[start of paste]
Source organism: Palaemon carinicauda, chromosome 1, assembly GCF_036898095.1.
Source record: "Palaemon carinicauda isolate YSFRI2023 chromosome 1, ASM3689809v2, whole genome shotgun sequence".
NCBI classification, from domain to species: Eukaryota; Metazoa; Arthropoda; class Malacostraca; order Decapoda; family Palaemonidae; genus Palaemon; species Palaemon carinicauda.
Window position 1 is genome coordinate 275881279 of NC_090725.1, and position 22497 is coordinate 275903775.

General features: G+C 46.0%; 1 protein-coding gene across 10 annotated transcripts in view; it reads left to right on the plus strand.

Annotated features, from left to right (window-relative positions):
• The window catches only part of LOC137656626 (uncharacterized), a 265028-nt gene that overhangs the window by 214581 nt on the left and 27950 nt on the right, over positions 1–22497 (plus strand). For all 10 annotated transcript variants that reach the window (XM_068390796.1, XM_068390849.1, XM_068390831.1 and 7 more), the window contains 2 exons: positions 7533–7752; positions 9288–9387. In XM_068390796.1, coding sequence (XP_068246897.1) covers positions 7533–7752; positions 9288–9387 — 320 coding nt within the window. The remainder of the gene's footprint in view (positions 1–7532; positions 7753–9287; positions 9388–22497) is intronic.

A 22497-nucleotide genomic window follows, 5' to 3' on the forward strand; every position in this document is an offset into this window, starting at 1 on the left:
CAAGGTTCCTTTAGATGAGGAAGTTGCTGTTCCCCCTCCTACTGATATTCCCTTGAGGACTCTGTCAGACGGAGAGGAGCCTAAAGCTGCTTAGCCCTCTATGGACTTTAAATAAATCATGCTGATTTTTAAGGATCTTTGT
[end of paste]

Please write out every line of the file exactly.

Source organism: Palaemon carinicauda, chromosome 1, assembly GCF_036898095.1.
Source record: "Palaemon carinicauda isolate YSFRI2023 chromosome 1, ASM3689809v2, whole genome shotgun sequence".
NCBI classification, from domain to species: Eukaryota; Metazoa; Arthropoda; class Malacostraca; order Decapoda; family Palaemonidae; genus Palaemon; species Palaemon carinicauda.
Window position 1 is genome coordinate 275881279 of NC_090725.1, and position 22497 is coordinate 275903775.

General features: G+C 46.0%; 1 protein-coding gene across 10 annotated transcripts in view; it reads left to right on the plus strand.

Annotated features, from left to right (window-relative positions):
• The window catches only part of LOC137656626 (uncharacterized), a 265028-nt gene that overhangs the window by 214581 nt on the left and 27950 nt on the right, over positions 1–22497 (plus strand). For all 10 annotated transcript variants that reach the window (XM_068390796.1, XM_068390849.1, XM_068390831.1 and 7 more), the window contains 2 exons: positions 7533–7752; positions 9288–9387. In XM_068390796.1, coding sequence (XP_068246897.1) covers positions 7533–7752; positions 9288–9387 — 320 coding nt within the window. The remainder of the gene's footprint in view (positions 1–7532; positions 7753–9287; positions 9388–22497) is intronic.

A 22497-nucleotide genomic window follows, 5' to 3' on the forward strand; every position in this document is an offset into this window, starting at 1 on the left:
CAAGGTTCCTTTAGATGAGGAAGTTGCTGTTCCCCCTCCTACTGATATTCCCTTGAGGACTCTGTCAGACGGAGAGGAGCCTAAAGCTGCTTAGCCCTCTATGGACTTTAAATAAATCATGCTGATTTTTAAGGATCTTTGT